"Chi dice che è impossibile non dovrebbe disturbare chi ce la sta facendo" – Albert Einstein.

Autism spectrum disorders Booklet for parents and carers- Scottish Intercollegiate Guidelines Network 2012

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We would like to thank all the young people who took part in
the focus groups to provide us with their ideas and illustrations
for this booklet.
© Scottish Intercollegiate Guidelines Network
ISBN 978 1 905813 27 8
First published 2008
Reprinted October 2012
SIGN consents to the photocopying of this booklet for the
purpose of implementation in NHSScotland
2 What is this booklet about?
3 What are autism spectrum disorders (ASD)?
4 Initial concerns
10 Assessment and diagnosis
16 What can help?
23 Services
25 Information and support
42 List of useful terms
What is this booklet about?
This booklet is for parents and carers of children and young
people who:
hhmay have autism spectrum disorder (ASD); or
hhhave already been diagnosed with ASD.
We have written another booklet especially for young
people, and there are details about this on page 34. Both
booklets are based on a national guideline on children and
young people with ASD.
The booklet explains:
hhwhat ASD is;
hhhow it is diagnosed; and
hhwhat can help.
There are details of support organisations and other places
where you can get more information at the end of the
booklet on pages 31-41.
We have also explained the terms we use in this booklet
on page 42.
What are autism spectrum disorders (ASD)?
Autism spectrum disorders (ASD) is the name for a group
of similar conditions including autism, atypical autism and
Asperger’s syndrome. We use the name ASD in this booklet
to cover all of these.
If a young person has ASD, they usually have three areas of
difficulty during their development. These are:
hhsocial difficulties;
hhdifficulties with language and communication; and
hhdifficulties with their behaviour and using their
Some signs of possible ASD are listed in the tables on pages
5-9. Children may show early signs of ASD during their
childhood, or only later in their teenage years.
We know that ASD can be linked to some medical
conditions. But, for many young people, the cause of ASD
is not known.
In Scotland there are about 8000 young people who have
ASD. Studies show about one in 100 young people have
ASD. ASD is more common in boys than girls.
Initial concerns
How will I find out if my child might have autism
spectrum disorder (ASD)?
As a parent or carer, you may be able to see for yourself
that your child has a problem with their development.
Sometimes your child’s difficulties in communicating with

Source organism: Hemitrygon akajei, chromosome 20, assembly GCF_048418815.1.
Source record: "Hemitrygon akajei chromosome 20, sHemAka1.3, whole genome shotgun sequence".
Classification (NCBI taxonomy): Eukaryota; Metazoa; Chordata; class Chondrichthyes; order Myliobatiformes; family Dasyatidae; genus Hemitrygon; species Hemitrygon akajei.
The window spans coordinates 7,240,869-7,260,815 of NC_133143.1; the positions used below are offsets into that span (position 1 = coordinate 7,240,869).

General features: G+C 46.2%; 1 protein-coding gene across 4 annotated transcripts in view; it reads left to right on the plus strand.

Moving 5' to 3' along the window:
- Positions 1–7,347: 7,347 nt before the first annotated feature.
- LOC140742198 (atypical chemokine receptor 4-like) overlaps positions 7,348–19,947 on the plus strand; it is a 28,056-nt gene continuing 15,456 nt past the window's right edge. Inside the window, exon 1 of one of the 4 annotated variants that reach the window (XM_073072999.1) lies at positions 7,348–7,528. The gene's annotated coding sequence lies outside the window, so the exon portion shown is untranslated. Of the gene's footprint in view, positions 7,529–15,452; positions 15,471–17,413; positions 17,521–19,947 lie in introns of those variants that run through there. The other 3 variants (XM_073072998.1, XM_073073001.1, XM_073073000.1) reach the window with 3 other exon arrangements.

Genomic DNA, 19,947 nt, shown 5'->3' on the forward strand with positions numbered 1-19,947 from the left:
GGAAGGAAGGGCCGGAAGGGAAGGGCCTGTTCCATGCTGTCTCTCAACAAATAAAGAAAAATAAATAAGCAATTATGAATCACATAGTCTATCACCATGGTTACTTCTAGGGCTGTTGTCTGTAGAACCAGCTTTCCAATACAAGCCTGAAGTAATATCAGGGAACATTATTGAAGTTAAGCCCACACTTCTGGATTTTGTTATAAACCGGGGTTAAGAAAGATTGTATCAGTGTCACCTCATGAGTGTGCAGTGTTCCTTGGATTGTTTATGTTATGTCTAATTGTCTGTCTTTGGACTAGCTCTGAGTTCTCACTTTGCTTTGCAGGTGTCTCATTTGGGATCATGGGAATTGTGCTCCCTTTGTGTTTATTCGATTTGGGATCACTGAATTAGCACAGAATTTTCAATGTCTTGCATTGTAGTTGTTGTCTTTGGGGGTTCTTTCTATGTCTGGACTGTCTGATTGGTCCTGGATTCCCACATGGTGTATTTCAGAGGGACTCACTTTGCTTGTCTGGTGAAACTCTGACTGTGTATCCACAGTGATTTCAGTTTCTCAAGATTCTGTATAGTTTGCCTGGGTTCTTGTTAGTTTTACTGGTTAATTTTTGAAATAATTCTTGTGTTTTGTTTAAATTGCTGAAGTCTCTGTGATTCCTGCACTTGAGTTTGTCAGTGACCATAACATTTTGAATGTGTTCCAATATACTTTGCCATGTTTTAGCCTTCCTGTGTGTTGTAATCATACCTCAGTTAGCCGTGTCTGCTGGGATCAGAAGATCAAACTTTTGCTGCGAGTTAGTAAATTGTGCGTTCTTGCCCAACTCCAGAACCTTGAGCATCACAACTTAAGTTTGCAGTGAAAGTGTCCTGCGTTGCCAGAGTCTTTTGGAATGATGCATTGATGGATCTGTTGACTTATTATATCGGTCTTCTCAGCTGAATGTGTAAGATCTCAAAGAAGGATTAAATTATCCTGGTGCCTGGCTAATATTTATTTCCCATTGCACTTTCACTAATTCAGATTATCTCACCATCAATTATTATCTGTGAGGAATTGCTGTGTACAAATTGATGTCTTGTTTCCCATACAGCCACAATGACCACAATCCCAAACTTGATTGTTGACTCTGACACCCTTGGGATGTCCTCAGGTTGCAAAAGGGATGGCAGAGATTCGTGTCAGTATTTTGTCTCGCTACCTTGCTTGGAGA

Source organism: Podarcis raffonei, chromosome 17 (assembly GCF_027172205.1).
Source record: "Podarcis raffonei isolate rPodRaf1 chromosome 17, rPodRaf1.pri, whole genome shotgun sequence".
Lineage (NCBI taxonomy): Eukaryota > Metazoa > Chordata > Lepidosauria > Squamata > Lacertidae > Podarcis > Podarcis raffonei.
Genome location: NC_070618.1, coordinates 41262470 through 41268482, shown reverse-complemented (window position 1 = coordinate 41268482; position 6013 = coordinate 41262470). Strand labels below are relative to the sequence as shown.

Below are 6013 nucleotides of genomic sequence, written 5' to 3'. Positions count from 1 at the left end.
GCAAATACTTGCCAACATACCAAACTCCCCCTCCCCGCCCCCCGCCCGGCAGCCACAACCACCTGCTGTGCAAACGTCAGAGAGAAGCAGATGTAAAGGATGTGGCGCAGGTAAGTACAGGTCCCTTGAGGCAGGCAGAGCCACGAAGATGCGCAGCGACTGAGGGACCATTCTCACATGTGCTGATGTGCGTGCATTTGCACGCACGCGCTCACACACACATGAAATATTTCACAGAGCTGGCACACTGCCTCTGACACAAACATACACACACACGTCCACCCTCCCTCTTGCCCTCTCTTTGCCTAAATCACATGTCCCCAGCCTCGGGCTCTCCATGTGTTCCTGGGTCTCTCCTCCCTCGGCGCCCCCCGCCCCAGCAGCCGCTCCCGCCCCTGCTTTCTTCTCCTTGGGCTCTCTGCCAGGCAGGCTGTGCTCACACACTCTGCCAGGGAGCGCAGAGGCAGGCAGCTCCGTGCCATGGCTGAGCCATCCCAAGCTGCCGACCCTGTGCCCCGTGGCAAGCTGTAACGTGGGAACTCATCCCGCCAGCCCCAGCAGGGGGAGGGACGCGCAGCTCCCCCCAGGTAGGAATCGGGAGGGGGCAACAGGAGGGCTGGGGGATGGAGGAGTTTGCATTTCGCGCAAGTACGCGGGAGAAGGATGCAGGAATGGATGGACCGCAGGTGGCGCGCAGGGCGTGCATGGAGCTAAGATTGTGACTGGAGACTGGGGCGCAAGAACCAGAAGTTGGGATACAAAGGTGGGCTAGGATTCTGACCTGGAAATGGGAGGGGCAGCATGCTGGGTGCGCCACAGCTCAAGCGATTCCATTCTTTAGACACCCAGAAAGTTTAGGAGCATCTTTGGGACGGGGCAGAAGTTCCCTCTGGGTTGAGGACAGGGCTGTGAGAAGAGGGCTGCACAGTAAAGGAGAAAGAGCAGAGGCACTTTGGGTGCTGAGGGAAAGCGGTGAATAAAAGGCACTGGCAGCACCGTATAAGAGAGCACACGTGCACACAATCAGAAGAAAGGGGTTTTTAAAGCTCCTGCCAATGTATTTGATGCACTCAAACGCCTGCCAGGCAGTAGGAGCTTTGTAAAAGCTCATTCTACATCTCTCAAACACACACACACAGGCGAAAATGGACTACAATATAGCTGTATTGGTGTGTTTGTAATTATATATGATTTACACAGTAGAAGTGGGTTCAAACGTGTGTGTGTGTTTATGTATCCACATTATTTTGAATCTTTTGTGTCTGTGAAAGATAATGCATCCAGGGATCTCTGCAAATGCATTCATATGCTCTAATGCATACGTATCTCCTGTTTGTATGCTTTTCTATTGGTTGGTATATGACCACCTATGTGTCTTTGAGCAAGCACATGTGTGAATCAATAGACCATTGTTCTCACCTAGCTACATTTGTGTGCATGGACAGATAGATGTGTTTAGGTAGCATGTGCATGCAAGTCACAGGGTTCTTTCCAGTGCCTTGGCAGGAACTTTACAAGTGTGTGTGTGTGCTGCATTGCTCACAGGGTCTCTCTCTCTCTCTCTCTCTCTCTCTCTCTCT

other children may only become clear once your child
starts nursery or school. Concerns which other people
such as nursery staff or teachers have are also important.
It is important that health professionals respond if you
are concerned. You should expect them to discuss these
concerns with you.
The signs of ASD show themselves in different ways at
different ages. We have set out this information in the tables
on pages 5-9. This information may seem complicated but
it is important that you know about these signs.
You can ask any member of your child’s health-care team or
other professional to help you understand the information
in these tables. Not all children and young people with
ASD will show all of these signs. Also, it is important to
remember that if your child has some of these signs, they
may have other conditions instead of ASD.
Signs of possible ASD in pre-school children
Your child may:
yynot speak as well as would be expected for a child of their age,
or may not speak at all;
yynot appear to notice other people around them;
yynot respond to other people’s facial expressions or feelings;
yyhave little or no imagination or not pretend when playing;
yynot be interested in other children or play with them;
yynot take turns when playing;
yynot share enjoyment or happiness;
yyhave problems with non-verbal communication (for example,
eye contact, facial expressions);
yynot point at objects to get someone else to look at them;
yyhave problems looking to see where another person is looking
(known as ‘gaze monitoring’);
yynot start activities or play;
yyuse unusual repetitive hand and finger movements; or
yy react, or not react at all, to particular sounds or sights.
Signs of possible ASD in school-aged children
Communication problems
Your child may:
yyhave had unusual language development when they were
younger (used language which is different to that used by other
children their age);
yy sound unusual when they speak;
yy repeat words or phrases which they have heard rather than
responding to them;
yy refer to themselves as ‘you’, ‘she’ or ‘he’ after the age of three;
yyuse unusual words for their age; or
yyuse only limited language or talk freely only about things they
are interested in.
Social difficulties
Your child may:
yynot be interested in playing with other children;
yy try inappropriately to join in with other children’s play (for
example, your child may seem aggressive);
yybehave in a way which other people find difficult to understand
(for example, they may criticise teachers or not do as they are
yybe easily overwhelmed by being around other people;
yynot relate normally to adults (for example, they may be too
intense or not have any relationship at all); or
yynot like people coming into their personal space or being